What do you say when you're at a job interview and an interviewer (faculty member or administrator) brings up your spouse or partner even though they aren't supposed to?
First I should mention that one of my university's deans has said that she believes that universities should be able to ask this question, but from a proactive, positive point of view. That is, she wants to know who will need some creative accommodation for a spouse or partner, so that the university can get started on planning for this in time to make it a part of recruitment, rather than having it be a "secret" until an offer is made, when it may be too late to pull together 2 offers. This administrator is committed to increasing the number of women faculty in science and engineering, and she sees this as one way to do it.
But back to reality, my husband and I have both been asked about each other at every interview we've had, and in some cases, the 2-body situation was specifically cited as the reason why one or the other of us did not get a job offer. Yes, I know we could have caused a fuss about that, but it always seemed futile.
The more relevant question is: what do you say when your interviewer asks you point-blank "What about your husband/wife?" and you have to respond somehow. I've tried to walk the fine line between making it clear that I wasn't going to sit there and discuss my personal life in detail and not being defensive about it. I have had some success deflecting the conversation by deliberately misinterpreting the question as being about the relationship of my husband's research specialization to my own. In other cases, I have simply said "We're both looking for faculty positions and are just trying to get the best job or jobs that we can." My husband has said something similar when asked about me. Very few interviewers have pressed for more information after that first foray into unethical questioning. Maybe they just want to see what you'll do? Maybe they just want to show that they KNOW things about you?
I don't have any foolproof response to suggest, as situations and personalities can vary so much, so the only general advice I would give is to be sincere and professional in giving a brief response and then, smoothly and politely, turn the conversation back to your research and teaching ideas and accomplishments. In theory, if a department is interested in your work, it won't hire a less interesting or less qualified person just because that person doesn't have an academic spouse. In theory.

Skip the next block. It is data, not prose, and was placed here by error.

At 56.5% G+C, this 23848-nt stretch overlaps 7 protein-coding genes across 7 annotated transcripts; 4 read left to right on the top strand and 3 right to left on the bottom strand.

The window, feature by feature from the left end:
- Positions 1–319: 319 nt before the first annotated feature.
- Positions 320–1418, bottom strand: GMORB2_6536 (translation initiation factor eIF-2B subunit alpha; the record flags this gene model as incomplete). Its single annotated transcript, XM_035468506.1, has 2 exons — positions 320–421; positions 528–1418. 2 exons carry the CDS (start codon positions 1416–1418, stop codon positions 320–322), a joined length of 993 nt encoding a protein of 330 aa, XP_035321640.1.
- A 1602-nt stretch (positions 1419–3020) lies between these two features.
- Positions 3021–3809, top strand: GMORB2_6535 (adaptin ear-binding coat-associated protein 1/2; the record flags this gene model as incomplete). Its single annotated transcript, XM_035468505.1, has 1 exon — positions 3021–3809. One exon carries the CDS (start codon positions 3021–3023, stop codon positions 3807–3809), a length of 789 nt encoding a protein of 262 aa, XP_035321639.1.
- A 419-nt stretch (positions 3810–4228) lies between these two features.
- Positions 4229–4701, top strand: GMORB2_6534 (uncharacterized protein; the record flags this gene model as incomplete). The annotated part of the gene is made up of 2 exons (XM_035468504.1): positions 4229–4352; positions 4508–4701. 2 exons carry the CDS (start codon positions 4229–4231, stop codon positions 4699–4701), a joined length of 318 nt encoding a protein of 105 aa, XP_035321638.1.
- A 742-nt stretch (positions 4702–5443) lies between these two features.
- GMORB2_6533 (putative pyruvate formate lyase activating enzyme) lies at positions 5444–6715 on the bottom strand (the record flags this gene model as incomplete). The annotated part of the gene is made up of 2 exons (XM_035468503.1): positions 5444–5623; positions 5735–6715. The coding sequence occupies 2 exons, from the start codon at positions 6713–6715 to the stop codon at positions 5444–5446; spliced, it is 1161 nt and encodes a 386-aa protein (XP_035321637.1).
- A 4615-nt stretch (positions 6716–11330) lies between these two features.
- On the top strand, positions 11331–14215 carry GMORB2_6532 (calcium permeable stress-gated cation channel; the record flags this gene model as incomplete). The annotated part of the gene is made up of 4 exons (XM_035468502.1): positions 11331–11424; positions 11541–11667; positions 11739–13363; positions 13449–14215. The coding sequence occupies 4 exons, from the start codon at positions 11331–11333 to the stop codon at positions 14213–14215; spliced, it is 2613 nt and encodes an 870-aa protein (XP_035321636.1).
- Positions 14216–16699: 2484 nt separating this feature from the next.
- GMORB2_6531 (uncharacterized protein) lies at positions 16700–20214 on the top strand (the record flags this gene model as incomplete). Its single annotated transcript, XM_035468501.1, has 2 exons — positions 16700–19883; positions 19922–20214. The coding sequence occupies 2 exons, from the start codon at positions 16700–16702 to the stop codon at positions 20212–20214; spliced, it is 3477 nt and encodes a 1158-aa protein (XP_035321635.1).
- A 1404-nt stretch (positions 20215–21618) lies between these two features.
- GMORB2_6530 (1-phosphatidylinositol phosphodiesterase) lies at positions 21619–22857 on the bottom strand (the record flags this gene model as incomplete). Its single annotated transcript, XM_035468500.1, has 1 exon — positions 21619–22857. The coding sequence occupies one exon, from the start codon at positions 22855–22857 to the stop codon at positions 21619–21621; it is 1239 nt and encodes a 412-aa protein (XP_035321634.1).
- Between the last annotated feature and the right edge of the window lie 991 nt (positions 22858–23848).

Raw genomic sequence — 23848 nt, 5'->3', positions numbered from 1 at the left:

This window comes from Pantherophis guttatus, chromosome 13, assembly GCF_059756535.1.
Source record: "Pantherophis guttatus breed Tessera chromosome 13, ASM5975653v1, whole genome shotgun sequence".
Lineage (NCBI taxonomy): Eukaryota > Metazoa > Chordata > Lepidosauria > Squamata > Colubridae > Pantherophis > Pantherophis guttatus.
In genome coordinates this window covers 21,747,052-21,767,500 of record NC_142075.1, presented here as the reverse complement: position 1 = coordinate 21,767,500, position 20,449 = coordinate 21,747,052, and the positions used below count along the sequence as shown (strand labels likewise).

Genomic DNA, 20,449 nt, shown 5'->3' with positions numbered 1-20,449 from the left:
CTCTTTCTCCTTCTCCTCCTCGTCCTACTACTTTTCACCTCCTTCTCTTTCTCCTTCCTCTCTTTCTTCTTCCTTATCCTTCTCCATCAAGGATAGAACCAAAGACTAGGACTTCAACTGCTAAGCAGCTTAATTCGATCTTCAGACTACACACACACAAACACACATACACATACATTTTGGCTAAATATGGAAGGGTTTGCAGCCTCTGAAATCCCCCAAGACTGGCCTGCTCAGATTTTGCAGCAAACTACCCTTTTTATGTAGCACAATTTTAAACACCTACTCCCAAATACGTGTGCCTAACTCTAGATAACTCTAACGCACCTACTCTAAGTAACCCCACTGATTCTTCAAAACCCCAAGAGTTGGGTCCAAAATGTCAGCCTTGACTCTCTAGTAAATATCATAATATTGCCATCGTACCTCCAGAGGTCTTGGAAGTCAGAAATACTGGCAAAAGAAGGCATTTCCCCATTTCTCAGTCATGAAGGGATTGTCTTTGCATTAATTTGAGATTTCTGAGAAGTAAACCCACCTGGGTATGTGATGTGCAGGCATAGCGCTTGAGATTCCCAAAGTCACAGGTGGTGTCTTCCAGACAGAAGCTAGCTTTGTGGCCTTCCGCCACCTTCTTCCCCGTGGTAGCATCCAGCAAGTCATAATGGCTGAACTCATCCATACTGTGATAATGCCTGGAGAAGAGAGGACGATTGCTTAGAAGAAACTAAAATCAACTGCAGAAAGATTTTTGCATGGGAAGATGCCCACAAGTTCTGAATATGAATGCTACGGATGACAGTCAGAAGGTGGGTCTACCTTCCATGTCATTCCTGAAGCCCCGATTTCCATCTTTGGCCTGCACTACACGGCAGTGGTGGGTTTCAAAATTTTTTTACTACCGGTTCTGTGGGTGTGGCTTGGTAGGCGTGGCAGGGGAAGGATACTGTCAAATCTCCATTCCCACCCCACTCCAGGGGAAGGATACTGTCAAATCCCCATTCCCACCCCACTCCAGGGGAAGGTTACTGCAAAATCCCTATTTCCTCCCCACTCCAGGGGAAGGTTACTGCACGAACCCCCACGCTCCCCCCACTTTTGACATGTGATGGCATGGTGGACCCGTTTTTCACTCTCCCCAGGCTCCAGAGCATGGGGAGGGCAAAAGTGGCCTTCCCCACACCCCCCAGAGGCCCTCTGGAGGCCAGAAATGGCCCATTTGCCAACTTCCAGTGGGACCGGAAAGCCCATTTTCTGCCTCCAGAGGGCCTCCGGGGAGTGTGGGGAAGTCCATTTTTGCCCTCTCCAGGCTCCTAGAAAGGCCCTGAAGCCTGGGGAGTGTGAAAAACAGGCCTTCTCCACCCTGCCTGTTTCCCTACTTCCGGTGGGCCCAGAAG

I can understand that hiring 2 people in one department can be logistically and financially difficult if both require significant startup resources and so on, but here's the stupidest reason I've ever heard for not hiring a couple in one department: the Voting Bloc excuse. I have heard this one so many times, and it amazes me every time. Are they saying that husbands and wives will naturally have the same opinions about everything or that the wife (or husband) will exert influence on the other to vote a certain way, and that this will shift the geopolitical balance of a department dramatically? In my department, "voting blocs", to the extent that they exist, are either generational or by sub-discipline, so I think the voting bloc thing is a myth. Maybe the people who believe in the Voting Bloc myth also would have been against giving women the right to vote nearly a century ago because we would just vote the way our husband's told us to?
I am still amazed and thankful that things worked out for my husband and me to both have great academic jobs in the same place. We have numerous colleagues around the country for whom it has also worked out to be in the same university or city, so we are by no means alone. Thinking back on all these cases, I think it is uncommon for both members of the couple to be hired straight out of a postdoc; more typically, both are professors (but in different places), or one is a professor at a 'good enough to leave' school and the other is a promising postdoc or research scientist. I know of a few cases where both were hired straight out of postdocs, so it can happen.
13 years ago